They took away the student’s notebook when he entered the prison.

“You can’t be serious!” he protested “he can’t be that dangerous!”

“Amical Lecteur is a sick man” replied the orderly responsible for the student’s well-being. “He is the most dangerous reader you will ever meet. Always remember that.”

They went down the stairs toward the maximum-security wing of the prison.

“A few months ago, one of our nurses forgot a copy of The Bridges of Madison County near him. He read it in less than an hour, called it a pretty ordinary story about bad photography and cardboard characters. His pulse never went above seventy.”


“We took away your notebook because you had written something in it. Lecteur will go frantic in the presence of reading material. We have restrained him, but you never know.”

They approached the last cell of the corridor. A chair had been placed in the middle of the corridor, facing the bars of the cell.

The orderly checked one last time and retreated, leaving the student with Lecteur. The student could only see the outline of the prisoner in his darkened cell.

“Doctor Lecteur? I’m here-”

“I know.” He advanced, and even despite the darkness of his cell, the student could see the heavy blindfold that had been placed upon Lecteur’s eyes. “-they might have tried to make me blind, but not stupid.”

The student gulped. “I’m here to ask you about-”

“The two serial-killer thrillers by Thomas Harris. Red Dragon and The Silence of the Lambs. Am I correct?”

“Yes- Yes, sir.”

“Did you know that since 1977, Harris has only published three novels? All of them have been adapted to successful movies. The Silence of the Lambs even won a Best Picture Academy Award-”

“Yes. Were you aware of the movies when you read the book?”

“Aware yes. I even saw parts of that movie, but never all of it.”

“Did it help?”

“Curiously, seeing only disconnected parts of the movie probably set the tone, characterisation and overall atmosphere of the book while leaving most of the plot surprises intact. Then again, given the publicity surrounding The Silence of the Lambs, you don’t even have to have seen the movie.”

“What about MANHUNTER, the adaptation of Red Dragon?”

“I knew it existed. That is all.”

The student paused, thinking about his next questions.

“What did you think of the books?”

“Why is it important to you?”

“Why is that important to you?”

“You never learned never to answer a question by a question?”

“Who told you that?”


“They’re both fairly good crime thrillers” finally says Lecteur. “You’ve got to realize, though, that both novels have basically the same premise.”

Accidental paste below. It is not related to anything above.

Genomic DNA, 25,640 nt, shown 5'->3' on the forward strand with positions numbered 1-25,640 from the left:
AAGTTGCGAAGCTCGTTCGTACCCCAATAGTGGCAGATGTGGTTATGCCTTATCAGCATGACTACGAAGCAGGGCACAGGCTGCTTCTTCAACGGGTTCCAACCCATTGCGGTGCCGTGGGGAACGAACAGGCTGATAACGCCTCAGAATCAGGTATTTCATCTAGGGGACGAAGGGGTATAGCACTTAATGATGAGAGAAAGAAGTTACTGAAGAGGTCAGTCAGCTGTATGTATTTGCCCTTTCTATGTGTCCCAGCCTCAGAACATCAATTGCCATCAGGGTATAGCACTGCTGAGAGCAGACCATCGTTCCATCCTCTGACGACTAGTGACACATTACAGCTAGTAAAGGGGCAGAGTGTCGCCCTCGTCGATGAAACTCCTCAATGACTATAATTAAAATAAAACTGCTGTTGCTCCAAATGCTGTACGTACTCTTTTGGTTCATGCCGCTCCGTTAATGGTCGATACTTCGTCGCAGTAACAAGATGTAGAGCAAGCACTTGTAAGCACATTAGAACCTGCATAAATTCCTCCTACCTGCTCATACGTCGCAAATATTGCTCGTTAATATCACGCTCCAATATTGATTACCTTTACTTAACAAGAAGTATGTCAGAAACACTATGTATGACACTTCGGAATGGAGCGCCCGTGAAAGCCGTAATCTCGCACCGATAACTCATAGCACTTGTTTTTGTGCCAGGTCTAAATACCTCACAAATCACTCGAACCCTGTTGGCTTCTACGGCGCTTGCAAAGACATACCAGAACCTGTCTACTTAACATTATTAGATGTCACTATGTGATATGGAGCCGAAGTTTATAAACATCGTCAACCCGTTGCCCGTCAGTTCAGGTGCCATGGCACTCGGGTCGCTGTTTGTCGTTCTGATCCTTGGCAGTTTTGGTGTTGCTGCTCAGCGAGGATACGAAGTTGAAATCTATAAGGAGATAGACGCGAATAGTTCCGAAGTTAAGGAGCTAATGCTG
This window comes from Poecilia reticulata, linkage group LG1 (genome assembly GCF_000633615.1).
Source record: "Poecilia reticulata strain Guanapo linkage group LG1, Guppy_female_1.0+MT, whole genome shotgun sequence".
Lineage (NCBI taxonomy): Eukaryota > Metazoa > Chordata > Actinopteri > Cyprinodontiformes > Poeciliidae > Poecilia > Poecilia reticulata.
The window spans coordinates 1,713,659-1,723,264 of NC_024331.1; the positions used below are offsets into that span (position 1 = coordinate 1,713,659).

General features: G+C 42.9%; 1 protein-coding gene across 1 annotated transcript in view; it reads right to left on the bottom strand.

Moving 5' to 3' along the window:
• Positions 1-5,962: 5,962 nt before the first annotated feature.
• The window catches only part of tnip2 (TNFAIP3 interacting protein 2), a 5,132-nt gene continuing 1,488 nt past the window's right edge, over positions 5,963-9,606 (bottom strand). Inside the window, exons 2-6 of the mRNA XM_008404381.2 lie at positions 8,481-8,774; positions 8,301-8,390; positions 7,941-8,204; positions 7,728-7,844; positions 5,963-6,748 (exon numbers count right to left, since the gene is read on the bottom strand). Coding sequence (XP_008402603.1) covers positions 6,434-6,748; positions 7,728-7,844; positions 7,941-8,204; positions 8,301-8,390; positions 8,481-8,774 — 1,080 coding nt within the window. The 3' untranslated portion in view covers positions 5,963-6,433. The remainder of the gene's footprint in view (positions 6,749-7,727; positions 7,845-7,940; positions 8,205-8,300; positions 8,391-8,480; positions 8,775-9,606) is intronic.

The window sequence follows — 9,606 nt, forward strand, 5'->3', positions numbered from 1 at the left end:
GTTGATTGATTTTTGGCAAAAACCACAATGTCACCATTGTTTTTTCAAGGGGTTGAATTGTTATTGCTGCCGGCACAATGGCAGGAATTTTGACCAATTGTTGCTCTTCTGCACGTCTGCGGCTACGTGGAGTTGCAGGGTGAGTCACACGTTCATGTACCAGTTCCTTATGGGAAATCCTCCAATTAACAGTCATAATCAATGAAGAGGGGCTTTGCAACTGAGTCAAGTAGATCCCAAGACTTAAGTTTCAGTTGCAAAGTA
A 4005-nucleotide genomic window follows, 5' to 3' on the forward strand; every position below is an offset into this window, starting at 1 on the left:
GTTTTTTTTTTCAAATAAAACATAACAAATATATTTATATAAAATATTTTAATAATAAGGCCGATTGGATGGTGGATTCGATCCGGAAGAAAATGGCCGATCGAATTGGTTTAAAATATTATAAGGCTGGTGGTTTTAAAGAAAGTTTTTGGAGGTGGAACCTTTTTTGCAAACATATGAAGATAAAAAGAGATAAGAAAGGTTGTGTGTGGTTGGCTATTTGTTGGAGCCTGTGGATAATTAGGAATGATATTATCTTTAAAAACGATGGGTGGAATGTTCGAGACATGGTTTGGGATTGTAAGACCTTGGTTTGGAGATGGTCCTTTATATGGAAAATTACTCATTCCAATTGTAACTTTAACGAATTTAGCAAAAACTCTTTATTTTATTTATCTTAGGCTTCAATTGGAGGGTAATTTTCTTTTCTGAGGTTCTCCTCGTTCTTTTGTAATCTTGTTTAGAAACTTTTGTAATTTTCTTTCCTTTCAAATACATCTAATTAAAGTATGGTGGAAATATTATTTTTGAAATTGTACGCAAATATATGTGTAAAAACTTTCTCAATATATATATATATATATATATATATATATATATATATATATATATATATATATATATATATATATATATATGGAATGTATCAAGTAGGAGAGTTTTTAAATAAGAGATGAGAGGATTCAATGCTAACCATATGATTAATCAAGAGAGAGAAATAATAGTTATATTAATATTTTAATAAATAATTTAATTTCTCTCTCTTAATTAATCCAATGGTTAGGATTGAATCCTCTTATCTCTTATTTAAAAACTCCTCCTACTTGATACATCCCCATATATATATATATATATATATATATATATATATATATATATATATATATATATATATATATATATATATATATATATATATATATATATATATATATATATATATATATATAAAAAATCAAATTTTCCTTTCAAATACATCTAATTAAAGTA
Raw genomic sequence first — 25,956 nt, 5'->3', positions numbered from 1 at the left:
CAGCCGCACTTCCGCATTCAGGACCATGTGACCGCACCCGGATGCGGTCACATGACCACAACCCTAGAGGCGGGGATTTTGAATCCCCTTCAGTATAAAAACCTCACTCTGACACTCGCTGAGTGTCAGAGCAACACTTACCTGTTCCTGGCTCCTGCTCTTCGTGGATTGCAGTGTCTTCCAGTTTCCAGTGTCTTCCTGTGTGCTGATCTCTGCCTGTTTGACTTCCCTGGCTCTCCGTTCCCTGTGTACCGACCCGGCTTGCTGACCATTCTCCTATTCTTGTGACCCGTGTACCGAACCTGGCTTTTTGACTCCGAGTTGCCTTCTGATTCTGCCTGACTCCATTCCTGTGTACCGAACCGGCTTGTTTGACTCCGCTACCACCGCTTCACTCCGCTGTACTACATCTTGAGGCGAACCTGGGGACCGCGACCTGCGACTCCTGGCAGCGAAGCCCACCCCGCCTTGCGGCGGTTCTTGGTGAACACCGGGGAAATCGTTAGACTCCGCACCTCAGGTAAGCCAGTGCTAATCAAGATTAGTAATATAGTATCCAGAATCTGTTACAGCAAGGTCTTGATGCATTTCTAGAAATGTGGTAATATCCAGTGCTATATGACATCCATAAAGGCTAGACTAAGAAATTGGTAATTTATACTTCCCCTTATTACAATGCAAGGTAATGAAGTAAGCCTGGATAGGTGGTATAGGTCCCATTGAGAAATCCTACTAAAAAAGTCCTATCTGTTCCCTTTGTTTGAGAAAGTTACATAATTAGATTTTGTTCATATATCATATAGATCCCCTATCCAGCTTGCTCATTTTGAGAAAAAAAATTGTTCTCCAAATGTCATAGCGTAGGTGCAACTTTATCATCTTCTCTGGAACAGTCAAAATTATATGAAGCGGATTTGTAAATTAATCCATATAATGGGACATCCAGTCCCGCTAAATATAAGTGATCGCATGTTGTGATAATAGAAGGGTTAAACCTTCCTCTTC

“In both, you’ve got a protagonist asking the advice of this really sadistic psychopath, Hannibal Lecter, to catch a serial killer. In both cases, he’s able to do it and make life miserable for the policeperson sent to interrogate him.”

“Much like our discussion, then.”

“Do you have to point out the obvious?”


[Pause] “In both case, the result is an tense novel. The similarity of the plots even help, since Harris does it better the second time around.”


“First off, Clarice Starling from The Silence of the lambs is a stronger, more interesting character than Will Graham from Red Dragon. The same also holds true for the serial killers, although both are portrayed as wimps. I guess this is to show off Harris’ centrepiece, which is Hannibal Lecter.”

“He’s chilling?”

“Utterly. Brains combined with complete evilness. A very memorable villain. The damning thing is that he’s also endlessly charming. Just as you think he’s a pretty likable fellow, well…”

“Are the books very violent?”

“Somewhat. They stay in the norm for crime thrillers. It’s the impact of that violence that remains with the readers, though.”

“So, which is the better book?”

Silence of the Lambs, without a doubt. Even though it’s a remake of the previous volume, readers having read Red Dragon first should read the sequel. The reverse isn’t necessarily true, though, as Silence of the Lambs greatly improves on the predecessor. Think of it as a computer game remade five years after the original, with better graphics and gameplay.”

“You recommend The Silence of the Lambs?”


“Thank you sir. I think-”

“Don’t leave me like this! Give me-”

“I really must go.”

“Give me a book! A baseball program! A cereal box! Anything to read!”

The orderly rushed to the cell, electric prod in hand. As Lecteur became even more frantic, the orderly silenced him with flashes of blue-white electricity. Lecteur retreated in his cell.

“Sorry about that, sir.” said the orderly. “He gets violent from time to time.”

“At least he doesn’t kill people.”

“Sometime, we almost think it would be better that way.”